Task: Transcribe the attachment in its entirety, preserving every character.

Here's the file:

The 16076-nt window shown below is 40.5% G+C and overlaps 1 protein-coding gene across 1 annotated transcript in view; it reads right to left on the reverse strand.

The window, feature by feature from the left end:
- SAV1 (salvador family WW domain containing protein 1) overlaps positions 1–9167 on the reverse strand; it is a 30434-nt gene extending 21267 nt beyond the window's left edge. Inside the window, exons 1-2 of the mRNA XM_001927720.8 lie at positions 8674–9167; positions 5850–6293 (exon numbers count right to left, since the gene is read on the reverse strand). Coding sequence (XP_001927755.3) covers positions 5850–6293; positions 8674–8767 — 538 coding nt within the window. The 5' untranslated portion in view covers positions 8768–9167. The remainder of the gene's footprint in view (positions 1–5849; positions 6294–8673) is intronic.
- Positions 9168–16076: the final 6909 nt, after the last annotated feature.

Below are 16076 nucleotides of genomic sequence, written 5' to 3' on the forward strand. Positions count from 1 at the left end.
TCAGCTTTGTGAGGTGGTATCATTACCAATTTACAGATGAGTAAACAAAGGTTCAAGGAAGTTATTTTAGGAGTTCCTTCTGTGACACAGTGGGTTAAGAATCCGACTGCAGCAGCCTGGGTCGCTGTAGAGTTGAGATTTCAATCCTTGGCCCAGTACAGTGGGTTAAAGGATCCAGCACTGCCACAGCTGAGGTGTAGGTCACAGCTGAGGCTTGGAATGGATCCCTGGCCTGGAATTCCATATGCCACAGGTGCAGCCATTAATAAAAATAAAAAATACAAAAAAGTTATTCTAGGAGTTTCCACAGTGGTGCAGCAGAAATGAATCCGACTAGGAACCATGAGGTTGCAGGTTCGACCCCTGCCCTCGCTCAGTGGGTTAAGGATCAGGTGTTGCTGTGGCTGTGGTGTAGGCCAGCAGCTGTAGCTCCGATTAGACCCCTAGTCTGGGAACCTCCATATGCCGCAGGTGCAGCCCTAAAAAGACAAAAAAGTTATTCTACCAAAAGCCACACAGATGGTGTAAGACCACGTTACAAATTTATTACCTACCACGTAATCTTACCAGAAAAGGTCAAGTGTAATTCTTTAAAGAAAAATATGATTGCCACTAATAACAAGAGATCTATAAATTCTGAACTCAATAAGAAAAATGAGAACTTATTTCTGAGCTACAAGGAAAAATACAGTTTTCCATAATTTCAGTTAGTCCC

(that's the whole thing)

The 16076-nt window shown below is 40.5% G+C and overlaps 1 protein-coding gene across 1 annotated transcript in view; it reads right to left on the reverse strand.

The window, feature by feature from the left end:
- SAV1 (salvador family WW domain containing protein 1) overlaps positions 1–9167 on the reverse strand; it is a 30434-nt gene extending 21267 nt beyond the window's left edge. Inside the window, exons 1-2 of the mRNA XM_001927720.8 lie at positions 8674–9167; positions 5850–6293 (exon numbers count right to left, since the gene is read on the reverse strand). Coding sequence (XP_001927755.3) covers positions 5850–6293; positions 8674–8767 — 538 coding nt within the window. The 5' untranslated portion in view covers positions 8768–9167. The remainder of the gene's footprint in view (positions 1–5849; positions 6294–8673) is intronic.
- Positions 9168–16076: the final 6909 nt, after the last annotated feature.

Below are 16076 nucleotides of genomic sequence, written 5' to 3' on the forward strand. Positions count from 1 at the left end.
TCAGCTTTGTGAGGTGGTATCATTACCAATTTACAGATGAGTAAACAAAGGTTCAAGGAAGTTATTTTAGGAGTTCCTTCTGTGACACAGTGGGTTAAGAATCCGACTGCAGCAGCCTGGGTCGCTGTAGAGTTGAGATTTCAATCCTTGGCCCAGTACAGTGGGTTAAAGGATCCAGCACTGCCACAGCTGAGGTGTAGGTCACAGCTGAGGCTTGGAATGGATCCCTGGCCTGGAATTCCATATGCCACAGGTGCAGCCATTAATAAAAATAAAAAATACAAAAAAGTTATTCTAGGAGTTTCCACAGTGGTGCAGCAGAAATGAATCCGACTAGGAACCATGAGGTTGCAGGTTCGACCCCTGCCCTCGCTCAGTGGGTTAAGGATCAGGTGTTGCTGTGGCTGTGGTGTAGGCCAGCAGCTGTAGCTCCGATTAGACCCCTAGTCTGGGAACCTCCATATGCCGCAGGTGCAGCCCTAAAAAGACAAAAAAGTTATTCTACCAAAAGCCACACAGATGGTGTAAGACCACGTTACAAATTTATTACCTACCACGTAATCTTACCAGAAAAGGTCAAGTGTAATTCTTTAAAGAAAAATATGATTGCCACTAATAACAAGAGATCTATAAATTCTGAACTCAATAAGAAAAATGAGAACTTATTTCTGAGCTACAAGGAAAAATACAGTTTTCCATAATTTCAGTTAGTCCC